The Social Imaginary
According to Charles Taylor, “social imaginary” describes “the ways people imagine their social existence, how they fit together with others, how things go on between them and their fellows, the expectations that are normally met, and the deeper normative notions and images that underlie these expectations” (Clark 156). Clark summarizes it as “the notion of how communities imagine, and then act out those imaginations allow us to comprehend how economic life is embedded within cultural and social systems” (152-153). With that definition, it is obvious how Clark strengthens his case with the entanglement of market imagination in Evangelicals as well as the call to form a new (or renewed) social imaginary without a marriage with capitalism.
I’d be curious (not necessarily critical) of why Clark didn’t continue up Charles Taylor’s “family tree” not only to Benedict Anderson, but also to Cornelius Castoriadis and Jacques Lacan in his construction of the social imaginary argument.
Habituation of Imagination
Next, in pursuit of investigating the connections between affection, imagination, polis, formation, faith, and practice, Clark turns to Calvin College’s most notable philosopher, James K. A. Smith. Smith is known for his thesis that practice forms imagination and imagination affects practice (228). With that in mind, Clark posits, “It is through that worship that beliefs and imaginings take shape, and desire is habituated into concrete expression” (216). He uses this to call for more intentional formational practices that shape the desire and imagination in Evangelical churches. He will later assert that competing liturgies aren’t sufficient enough in the formational practice, but do play a large part. At one of his most optimistic moment, Clark suggests, “Only a form of worship with a whole-of- life social imaginary can begin to compete affectively with the social imaginary of the market. Again, I suggest that Evangelical worship carries this affective possibility” (224). It’s particularly the Christocentric worship as a tenant of Evangelicalism that contains this potency for change for Clark..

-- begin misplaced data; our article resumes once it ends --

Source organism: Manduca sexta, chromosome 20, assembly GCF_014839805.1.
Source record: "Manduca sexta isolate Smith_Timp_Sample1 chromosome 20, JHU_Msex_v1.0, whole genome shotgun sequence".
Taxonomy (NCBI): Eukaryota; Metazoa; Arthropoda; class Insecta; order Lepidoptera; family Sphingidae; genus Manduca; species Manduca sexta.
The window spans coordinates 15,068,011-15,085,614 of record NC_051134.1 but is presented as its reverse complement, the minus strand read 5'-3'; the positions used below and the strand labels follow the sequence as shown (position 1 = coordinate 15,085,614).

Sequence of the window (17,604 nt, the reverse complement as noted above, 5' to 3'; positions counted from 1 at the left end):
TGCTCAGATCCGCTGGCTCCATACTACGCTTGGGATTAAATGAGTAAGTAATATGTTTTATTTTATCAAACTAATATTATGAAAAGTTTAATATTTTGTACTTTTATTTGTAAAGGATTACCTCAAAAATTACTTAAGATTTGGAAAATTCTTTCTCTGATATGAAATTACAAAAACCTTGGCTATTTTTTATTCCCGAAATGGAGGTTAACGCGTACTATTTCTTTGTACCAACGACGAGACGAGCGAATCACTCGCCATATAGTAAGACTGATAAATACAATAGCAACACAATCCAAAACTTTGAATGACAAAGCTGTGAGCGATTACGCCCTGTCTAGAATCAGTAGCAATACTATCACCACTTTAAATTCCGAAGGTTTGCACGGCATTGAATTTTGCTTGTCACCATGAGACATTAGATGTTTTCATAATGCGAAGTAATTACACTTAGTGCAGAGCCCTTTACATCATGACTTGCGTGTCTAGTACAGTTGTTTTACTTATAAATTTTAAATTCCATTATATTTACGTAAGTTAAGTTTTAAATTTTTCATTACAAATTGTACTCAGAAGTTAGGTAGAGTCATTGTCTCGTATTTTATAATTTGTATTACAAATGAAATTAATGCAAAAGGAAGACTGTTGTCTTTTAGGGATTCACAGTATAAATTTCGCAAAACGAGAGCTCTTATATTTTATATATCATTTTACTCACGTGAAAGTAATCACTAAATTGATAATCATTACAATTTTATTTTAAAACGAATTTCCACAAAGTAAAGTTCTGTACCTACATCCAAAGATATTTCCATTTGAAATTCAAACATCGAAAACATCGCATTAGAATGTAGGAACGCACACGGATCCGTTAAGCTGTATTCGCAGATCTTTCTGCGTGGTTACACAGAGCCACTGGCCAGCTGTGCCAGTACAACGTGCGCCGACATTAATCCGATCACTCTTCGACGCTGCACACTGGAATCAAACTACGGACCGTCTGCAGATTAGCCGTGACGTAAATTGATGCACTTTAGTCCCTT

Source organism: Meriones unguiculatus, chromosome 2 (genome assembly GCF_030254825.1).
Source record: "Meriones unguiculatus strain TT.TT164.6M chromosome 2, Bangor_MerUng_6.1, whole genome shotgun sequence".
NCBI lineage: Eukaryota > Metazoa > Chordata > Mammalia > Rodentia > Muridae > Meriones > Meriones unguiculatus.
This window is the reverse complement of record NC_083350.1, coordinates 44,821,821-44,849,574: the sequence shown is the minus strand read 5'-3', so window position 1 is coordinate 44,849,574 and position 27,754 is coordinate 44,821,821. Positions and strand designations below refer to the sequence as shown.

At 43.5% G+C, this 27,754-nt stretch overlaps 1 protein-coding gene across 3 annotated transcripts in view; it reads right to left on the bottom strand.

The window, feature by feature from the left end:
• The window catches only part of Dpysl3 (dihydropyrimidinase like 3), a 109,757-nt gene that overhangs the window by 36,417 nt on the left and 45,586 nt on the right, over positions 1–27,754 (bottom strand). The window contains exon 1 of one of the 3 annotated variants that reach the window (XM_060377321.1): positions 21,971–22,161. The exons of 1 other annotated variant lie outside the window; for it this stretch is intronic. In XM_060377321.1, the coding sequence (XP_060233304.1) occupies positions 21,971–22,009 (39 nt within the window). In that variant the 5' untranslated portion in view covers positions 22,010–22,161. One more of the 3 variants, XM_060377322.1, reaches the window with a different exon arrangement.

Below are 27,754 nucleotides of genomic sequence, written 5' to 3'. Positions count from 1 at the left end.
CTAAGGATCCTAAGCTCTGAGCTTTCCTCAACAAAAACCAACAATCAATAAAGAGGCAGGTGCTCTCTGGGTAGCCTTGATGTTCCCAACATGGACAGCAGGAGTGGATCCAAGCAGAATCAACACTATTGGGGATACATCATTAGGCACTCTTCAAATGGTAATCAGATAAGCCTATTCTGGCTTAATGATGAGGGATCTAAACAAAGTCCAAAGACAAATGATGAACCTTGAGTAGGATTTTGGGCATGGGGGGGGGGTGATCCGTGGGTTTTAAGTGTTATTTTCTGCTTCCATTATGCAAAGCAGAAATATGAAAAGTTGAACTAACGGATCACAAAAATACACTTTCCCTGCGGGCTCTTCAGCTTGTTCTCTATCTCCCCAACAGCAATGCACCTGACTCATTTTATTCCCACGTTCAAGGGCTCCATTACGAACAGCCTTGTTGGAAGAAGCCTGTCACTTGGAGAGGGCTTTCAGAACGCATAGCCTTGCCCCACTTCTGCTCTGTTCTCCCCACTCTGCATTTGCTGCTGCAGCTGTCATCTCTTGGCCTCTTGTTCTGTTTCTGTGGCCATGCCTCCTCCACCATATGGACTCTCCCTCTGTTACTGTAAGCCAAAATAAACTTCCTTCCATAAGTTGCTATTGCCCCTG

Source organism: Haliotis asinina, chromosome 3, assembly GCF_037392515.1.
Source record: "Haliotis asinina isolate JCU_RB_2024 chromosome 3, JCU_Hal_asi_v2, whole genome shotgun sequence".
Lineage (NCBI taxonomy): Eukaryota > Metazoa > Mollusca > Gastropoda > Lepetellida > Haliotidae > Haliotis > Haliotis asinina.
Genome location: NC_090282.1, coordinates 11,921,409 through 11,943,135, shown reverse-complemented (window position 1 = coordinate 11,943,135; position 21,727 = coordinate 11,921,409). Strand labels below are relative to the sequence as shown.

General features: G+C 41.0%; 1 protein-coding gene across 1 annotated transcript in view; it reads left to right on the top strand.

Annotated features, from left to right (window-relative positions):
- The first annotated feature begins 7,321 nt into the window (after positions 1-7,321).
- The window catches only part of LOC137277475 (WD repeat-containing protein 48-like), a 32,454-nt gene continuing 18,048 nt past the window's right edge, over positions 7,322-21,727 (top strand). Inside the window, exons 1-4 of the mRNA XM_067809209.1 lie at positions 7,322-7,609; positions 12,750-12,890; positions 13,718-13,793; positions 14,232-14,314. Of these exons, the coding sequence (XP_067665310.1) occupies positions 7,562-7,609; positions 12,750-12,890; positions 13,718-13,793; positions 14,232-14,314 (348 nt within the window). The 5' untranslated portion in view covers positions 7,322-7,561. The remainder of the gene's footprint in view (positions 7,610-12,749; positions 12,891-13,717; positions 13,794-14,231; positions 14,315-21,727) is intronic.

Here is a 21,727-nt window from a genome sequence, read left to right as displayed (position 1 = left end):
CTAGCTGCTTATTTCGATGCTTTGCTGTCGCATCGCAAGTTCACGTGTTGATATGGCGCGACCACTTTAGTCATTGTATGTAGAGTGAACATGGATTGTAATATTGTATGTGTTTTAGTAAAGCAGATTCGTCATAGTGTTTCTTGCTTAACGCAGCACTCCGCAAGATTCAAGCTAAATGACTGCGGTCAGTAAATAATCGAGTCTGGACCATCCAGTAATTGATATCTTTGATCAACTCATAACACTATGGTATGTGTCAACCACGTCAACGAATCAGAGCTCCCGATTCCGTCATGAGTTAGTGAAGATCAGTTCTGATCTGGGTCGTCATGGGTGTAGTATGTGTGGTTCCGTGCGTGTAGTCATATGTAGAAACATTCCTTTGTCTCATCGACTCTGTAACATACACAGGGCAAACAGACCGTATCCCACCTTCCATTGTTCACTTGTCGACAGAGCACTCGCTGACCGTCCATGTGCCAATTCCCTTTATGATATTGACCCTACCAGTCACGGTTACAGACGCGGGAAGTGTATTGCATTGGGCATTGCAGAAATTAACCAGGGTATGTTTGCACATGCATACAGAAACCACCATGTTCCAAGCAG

Imagination as faculty for Innovation
I take Clark’s thesis, along with the voices of Taylor, Anderson, and Smith, one step further to dream of the types of fresh thinking and innovation that can occur when a proper Christian (and even Evangelical) social imaginary is restored. I embrace the same optimism of Clark, that an “antidote to the deforming forces of life in capitalism” (244) exists and can fuel an imaginative and restorative force of innovation, not fueled by market imagination, but by the “imagined community” of a redeemed people. As we labor between the gap of “what is” and “what can be,” the imagination is a faculty for meaning making, but also for invention – for innovating – for providing fresh ideas for the common good that transcend the forces of the current market and its ideals.
Clark, Jason. Evangelicalism and Capitalism: A Reparative Account and Diagnosis of Pathogeneses in the Relationship. 2018.